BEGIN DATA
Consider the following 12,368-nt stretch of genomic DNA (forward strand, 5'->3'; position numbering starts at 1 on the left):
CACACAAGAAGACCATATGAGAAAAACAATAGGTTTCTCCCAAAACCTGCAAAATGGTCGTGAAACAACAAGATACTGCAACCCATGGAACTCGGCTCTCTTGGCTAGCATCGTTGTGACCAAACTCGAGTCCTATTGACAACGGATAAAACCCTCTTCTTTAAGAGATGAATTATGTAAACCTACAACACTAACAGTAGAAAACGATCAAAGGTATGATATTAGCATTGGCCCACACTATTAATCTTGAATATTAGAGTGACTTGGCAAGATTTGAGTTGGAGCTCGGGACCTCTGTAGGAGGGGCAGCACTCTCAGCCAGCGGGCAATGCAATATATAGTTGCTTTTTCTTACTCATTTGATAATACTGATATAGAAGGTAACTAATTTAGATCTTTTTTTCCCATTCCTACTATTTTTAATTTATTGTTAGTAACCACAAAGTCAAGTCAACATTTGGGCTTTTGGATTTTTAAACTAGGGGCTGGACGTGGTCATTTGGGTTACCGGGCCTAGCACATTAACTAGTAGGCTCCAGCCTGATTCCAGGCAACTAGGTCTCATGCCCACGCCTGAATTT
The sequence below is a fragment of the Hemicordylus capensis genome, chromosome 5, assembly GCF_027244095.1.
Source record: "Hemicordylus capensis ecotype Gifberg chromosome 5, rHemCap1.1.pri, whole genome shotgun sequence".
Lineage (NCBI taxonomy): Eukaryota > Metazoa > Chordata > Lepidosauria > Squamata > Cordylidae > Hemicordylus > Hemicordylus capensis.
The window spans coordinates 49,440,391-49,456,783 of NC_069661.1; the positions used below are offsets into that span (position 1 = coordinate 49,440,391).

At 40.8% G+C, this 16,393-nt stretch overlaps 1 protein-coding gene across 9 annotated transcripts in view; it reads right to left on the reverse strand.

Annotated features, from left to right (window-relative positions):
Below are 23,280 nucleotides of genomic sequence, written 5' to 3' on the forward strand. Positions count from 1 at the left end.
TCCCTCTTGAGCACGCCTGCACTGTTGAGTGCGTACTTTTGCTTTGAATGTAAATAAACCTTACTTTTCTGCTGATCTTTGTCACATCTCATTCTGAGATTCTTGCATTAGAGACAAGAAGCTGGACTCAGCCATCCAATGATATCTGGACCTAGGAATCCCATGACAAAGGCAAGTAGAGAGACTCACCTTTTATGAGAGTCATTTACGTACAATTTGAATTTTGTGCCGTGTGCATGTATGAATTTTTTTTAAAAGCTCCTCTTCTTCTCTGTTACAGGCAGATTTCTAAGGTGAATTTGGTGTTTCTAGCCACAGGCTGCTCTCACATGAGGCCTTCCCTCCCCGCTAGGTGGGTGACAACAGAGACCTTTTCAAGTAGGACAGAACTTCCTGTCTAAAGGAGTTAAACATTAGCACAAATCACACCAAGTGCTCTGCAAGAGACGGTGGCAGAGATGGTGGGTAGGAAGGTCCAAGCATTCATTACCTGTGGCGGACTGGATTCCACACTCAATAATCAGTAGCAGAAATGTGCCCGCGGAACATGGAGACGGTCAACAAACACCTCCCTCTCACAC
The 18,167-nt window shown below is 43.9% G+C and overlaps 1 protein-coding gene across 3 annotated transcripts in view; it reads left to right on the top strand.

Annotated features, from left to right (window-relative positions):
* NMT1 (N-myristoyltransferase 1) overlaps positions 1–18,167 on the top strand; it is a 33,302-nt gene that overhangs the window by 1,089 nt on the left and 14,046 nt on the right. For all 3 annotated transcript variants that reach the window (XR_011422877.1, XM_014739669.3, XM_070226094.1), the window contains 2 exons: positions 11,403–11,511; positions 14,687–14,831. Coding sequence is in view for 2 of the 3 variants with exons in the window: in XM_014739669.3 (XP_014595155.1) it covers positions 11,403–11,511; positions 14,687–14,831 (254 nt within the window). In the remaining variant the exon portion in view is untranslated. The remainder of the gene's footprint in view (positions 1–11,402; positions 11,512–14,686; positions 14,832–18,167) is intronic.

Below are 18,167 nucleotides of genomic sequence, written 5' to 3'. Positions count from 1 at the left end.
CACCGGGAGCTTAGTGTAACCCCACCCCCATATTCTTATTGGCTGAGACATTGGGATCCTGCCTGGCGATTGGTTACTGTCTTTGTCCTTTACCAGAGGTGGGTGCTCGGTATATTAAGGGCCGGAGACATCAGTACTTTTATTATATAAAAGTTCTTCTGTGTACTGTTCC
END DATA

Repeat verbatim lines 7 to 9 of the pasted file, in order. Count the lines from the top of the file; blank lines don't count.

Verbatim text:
At 40.8% G+C, this 16,393-nt stretch overlaps 1 protein-coding gene across 9 annotated transcripts in view; it reads right to left on the reverse strand.

Annotated features, from left to right (window-relative positions):
Below are 23,280 nucleotides of genomic sequence, written 5' to 3' on the forward strand. Positions count from 1 at the left end.